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This case is discussed at this platform mainly to share the video demonstrating the choreic movements in a case of chorea gravidarum. A 21-year-old primigravida woman presented to the outpatient department at 36 weeks gestation with violent abnormal movements of her upper limbs for past 4 days (video 1). The patient started having abnormal movements of her tongue which progressed to involve both of her arms in the time span of a day when she heard the news of her father's death. Her movements disappeared initially when she took some rest but they had become more violent since last 2 days so much so that she could not sleep. She had no antenatal health check-ups during the pregnancy. The first and second trimesters of her pregnancy had been uneventful. At 3 weeks prior to her admission in our hospital, she had fever, sore throat and migrating polyarthralgia involving her left wrist followed by left knee joint. She reported history of similar episode of fever, sore throat followed by fleeting joint pains at the age of 15 years suggestive of an episode of rheumatic fever. There was no history of psychiatric illness. There was no history of any neuroleptic drug or metocloperamide intake.
On examination, the tongue was darting even at rest without patient being able to control it. She had bilateral choreoathetoid, purposeless, irregular, jerky movements in her upper limbs. On outstretching of the arms, there was hyperextension of the fingers with dorsiflexion of the wrist (spooning). Abdominal examination revealed uterine size corresponding to 34 weeks gestation with cephalic presentation. Biochemical investigations showed normal thyroid, liver and kidney function tests and throat swab culture was negative. Her serum tested negative for anti streptolysin O (ASO) titre, veneral disease research laboratory (VDRL), C reactive protein, lupus anticoagulant and antinuclear antibody. CT scan of the brain showed no abnormality.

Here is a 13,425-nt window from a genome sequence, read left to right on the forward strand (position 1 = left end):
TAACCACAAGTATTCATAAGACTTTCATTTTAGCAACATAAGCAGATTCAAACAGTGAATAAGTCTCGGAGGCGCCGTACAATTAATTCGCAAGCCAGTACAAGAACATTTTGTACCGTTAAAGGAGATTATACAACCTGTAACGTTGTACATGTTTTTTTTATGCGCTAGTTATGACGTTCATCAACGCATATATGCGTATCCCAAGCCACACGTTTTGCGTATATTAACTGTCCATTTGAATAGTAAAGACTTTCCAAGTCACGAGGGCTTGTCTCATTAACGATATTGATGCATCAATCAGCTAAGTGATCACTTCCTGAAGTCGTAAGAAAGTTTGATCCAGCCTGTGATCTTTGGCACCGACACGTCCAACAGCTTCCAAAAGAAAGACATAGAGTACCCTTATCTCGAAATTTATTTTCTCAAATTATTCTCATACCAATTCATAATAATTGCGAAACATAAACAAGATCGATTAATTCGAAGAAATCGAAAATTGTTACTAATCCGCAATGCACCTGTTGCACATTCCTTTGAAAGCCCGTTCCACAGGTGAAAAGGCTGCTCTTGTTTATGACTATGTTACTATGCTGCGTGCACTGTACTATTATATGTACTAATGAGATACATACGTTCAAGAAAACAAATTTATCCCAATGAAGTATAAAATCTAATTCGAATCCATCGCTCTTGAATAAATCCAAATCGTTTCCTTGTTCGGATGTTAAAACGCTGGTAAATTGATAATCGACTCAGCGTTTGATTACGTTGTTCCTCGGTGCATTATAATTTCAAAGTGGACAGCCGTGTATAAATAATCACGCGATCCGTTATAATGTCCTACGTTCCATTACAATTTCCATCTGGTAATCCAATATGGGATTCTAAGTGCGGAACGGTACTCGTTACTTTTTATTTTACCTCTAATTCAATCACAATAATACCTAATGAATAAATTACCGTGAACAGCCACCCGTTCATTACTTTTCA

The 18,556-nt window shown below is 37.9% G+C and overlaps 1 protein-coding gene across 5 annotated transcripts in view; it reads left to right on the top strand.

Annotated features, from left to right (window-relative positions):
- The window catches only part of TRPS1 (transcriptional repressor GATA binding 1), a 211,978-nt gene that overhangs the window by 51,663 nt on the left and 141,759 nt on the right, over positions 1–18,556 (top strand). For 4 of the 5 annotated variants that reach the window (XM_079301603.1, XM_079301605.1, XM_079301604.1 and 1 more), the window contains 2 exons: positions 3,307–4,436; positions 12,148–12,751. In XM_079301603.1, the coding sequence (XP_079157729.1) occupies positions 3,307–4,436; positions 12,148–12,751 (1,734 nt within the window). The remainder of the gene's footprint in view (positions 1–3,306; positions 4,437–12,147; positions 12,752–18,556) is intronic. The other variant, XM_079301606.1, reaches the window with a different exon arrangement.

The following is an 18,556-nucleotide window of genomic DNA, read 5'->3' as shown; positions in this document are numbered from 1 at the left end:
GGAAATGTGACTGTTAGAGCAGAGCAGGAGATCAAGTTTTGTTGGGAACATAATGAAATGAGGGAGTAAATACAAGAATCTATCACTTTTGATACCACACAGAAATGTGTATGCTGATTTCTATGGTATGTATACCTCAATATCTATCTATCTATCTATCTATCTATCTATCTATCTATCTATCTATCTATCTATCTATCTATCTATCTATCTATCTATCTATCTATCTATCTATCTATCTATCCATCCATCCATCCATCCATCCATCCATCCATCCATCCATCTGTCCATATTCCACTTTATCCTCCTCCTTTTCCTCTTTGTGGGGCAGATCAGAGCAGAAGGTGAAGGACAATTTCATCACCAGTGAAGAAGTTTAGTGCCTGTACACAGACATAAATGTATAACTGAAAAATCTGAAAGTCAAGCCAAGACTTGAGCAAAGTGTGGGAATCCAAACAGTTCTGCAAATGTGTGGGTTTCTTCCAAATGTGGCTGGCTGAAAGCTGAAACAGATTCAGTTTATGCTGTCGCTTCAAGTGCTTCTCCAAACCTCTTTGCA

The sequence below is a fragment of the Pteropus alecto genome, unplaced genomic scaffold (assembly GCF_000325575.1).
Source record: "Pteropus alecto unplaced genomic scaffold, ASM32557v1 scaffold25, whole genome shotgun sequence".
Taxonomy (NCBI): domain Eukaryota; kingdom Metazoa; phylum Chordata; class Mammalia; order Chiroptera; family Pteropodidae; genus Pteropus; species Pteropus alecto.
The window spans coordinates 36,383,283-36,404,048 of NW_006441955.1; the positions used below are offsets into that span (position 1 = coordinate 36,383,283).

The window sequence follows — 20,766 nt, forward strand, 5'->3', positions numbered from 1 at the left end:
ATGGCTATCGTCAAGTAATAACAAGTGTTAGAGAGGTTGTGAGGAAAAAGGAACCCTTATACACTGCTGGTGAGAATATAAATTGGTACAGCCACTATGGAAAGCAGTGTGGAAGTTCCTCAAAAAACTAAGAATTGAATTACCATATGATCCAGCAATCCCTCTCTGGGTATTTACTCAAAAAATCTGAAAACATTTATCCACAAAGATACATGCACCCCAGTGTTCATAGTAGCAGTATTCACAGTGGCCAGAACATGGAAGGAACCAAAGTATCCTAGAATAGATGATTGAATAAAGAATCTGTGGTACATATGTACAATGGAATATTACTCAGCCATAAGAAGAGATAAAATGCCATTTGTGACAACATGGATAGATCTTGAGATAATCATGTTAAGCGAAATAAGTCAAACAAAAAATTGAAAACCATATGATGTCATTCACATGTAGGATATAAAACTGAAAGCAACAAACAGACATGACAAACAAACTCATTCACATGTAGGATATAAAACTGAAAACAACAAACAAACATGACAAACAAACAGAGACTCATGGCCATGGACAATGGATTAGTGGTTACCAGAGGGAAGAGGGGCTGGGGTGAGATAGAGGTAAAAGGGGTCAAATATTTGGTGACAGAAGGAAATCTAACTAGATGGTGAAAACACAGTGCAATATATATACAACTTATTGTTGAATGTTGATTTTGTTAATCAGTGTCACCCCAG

Chorea is an involuntary abnormal movement characterised by abrupt, brief, non-rhythmic, non-repetitive movement of any limb, often associated with non-patterned facial grimaces. The choreic movements may be caused by ischaemia or enhanced dopaminergic sensitivity mediated by increased female hormones during pregnancy. In recent times, most cases of chorea appearing during pregnancy in developed countries were caused by disease entities like systemic lupus erythematosus, Huntington's disease but rheumatic fever remains the cause in most of the developing countries. Some 35% of patients with chorea gravidarum have a definite history of rheumatism1 and as expected, this patient had a positive history suggestive of rheumatic fever at the age of 15 years. She did not take any treatment at that time because of her ignorance and reported to the hospital only when the home remedies have failed. She was administered one dose of long-acting penicillin with multivitamins and multimineral therapy. This was accompanied by rest and seclusion and her chorea subsided with this treatment. This patient was diagnosed as chorea gravidarum secondary to rheumatic fever (most probable). Patients with Sydenham chorea are at risk for the development of rheumatic carditis particularly mitral stenosis and to prevent this, a regimen of daily penicillin prophylaxis should be instituted and maintained.2 Chorea in this patient did not affect her pregnancy and its outcome rather was helpful to the patient as she was started on penicillin prophylaxis which would prevent her from developing rheumatic heart disease in future.
Pregnancy is the time of changing hormonal milieu, it can lower the threshold for chorea and emotional stress may precipitate it.3
Mild choreic movements can be relieved by isolation, hydration and rest. Violent movements may put the life of the mother and the fetus in danger.
Rheumatic chorea still haunts the pregnant women in the developing countries, though it is rare in the developed world.
Competing interests None.
Patient consent Obtained.
Provenance and peer review Not commissioned; externally peer reviewed.
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